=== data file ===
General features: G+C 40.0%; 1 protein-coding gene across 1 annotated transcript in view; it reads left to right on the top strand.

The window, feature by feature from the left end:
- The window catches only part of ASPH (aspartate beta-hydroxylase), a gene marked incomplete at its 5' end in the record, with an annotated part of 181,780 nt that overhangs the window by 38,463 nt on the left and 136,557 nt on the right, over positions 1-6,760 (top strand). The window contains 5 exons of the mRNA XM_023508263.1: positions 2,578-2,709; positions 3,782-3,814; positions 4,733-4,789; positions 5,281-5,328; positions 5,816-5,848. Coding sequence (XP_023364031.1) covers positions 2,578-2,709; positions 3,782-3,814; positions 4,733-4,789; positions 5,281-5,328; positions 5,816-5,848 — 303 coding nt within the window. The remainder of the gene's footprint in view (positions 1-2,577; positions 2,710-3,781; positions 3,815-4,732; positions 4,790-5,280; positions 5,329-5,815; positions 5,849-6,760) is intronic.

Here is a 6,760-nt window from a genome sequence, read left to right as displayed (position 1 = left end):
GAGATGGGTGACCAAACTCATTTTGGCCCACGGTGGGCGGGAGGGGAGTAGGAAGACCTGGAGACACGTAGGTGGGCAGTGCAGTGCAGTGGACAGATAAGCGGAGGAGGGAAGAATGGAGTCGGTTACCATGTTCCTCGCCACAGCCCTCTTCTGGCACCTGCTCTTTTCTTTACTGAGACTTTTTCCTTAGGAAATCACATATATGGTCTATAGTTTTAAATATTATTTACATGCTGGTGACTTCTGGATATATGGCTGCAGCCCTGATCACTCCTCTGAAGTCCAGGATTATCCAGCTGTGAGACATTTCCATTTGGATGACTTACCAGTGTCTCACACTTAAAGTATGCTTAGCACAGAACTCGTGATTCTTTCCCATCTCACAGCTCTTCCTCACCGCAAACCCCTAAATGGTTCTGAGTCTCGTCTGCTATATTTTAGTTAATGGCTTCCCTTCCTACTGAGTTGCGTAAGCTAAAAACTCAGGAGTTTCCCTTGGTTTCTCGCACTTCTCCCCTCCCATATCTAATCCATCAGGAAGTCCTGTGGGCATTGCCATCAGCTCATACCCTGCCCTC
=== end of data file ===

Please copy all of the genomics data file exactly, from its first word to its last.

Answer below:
General features: G+C 40.0%; 1 protein-coding gene across 1 annotated transcript in view; it reads left to right on the top strand.

The window, feature by feature from the left end:
- The window catches only part of ASPH (aspartate beta-hydroxylase), a gene marked incomplete at its 5' end in the record, with an annotated part of 181,780 nt that overhangs the window by 38,463 nt on the left and 136,557 nt on the right, over positions 1-6,760 (top strand). The window contains 5 exons of the mRNA XM_023508263.1: positions 2,578-2,709; positions 3,782-3,814; positions 4,733-4,789; positions 5,281-5,328; positions 5,816-5,848. Coding sequence (XP_023364031.1) covers positions 2,578-2,709; positions 3,782-3,814; positions 4,733-4,789; positions 5,281-5,328; positions 5,816-5,848 — 303 coding nt within the window. The remainder of the gene's footprint in view (positions 1-2,577; positions 2,710-3,781; positions 3,815-4,732; positions 4,790-5,280; positions 5,329-5,815; positions 5,849-6,760) is intronic.

Here is a 6,760-nt window from a genome sequence, read left to right as displayed (position 1 = left end):
GAGATGGGTGACCAAACTCATTTTGGCCCACGGTGGGCGGGAGGGGAGTAGGAAGACCTGGAGACACGTAGGTGGGCAGTGCAGTGCAGTGGACAGATAAGCGGAGGAGGGAAGAATGGAGTCGGTTACCATGTTCCTCGCCACAGCCCTCTTCTGGCACCTGCTCTTTTCTTTACTGAGACTTTTTCCTTAGGAAATCACATATATGGTCTATAGTTTTAAATATTATTTACATGCTGGTGACTTCTGGATATATGGCTGCAGCCCTGATCACTCCTCTGAAGTCCAGGATTATCCAGCTGTGAGACATTTCCATTTGGATGACTTACCAGTGTCTCACACTTAAAGTATGCTTAGCACAGAACTCGTGATTCTTTCCCATCTCACAGCTCTTCCTCACCGCAAACCCCTAAATGGTTCTGAGTCTCGTCTGCTATATTTTAGTTAATGGCTTCCCTTCCTACTGAGTTGCGTAAGCTAAAAACTCAGGAGTTTCCCTTGGTTTCTCGCACTTCTCCCCTCCCATATCTAATCCATCAGGAAGTCCTGTGGGCATTGCCATCAGCTCATACCCTGCCCTC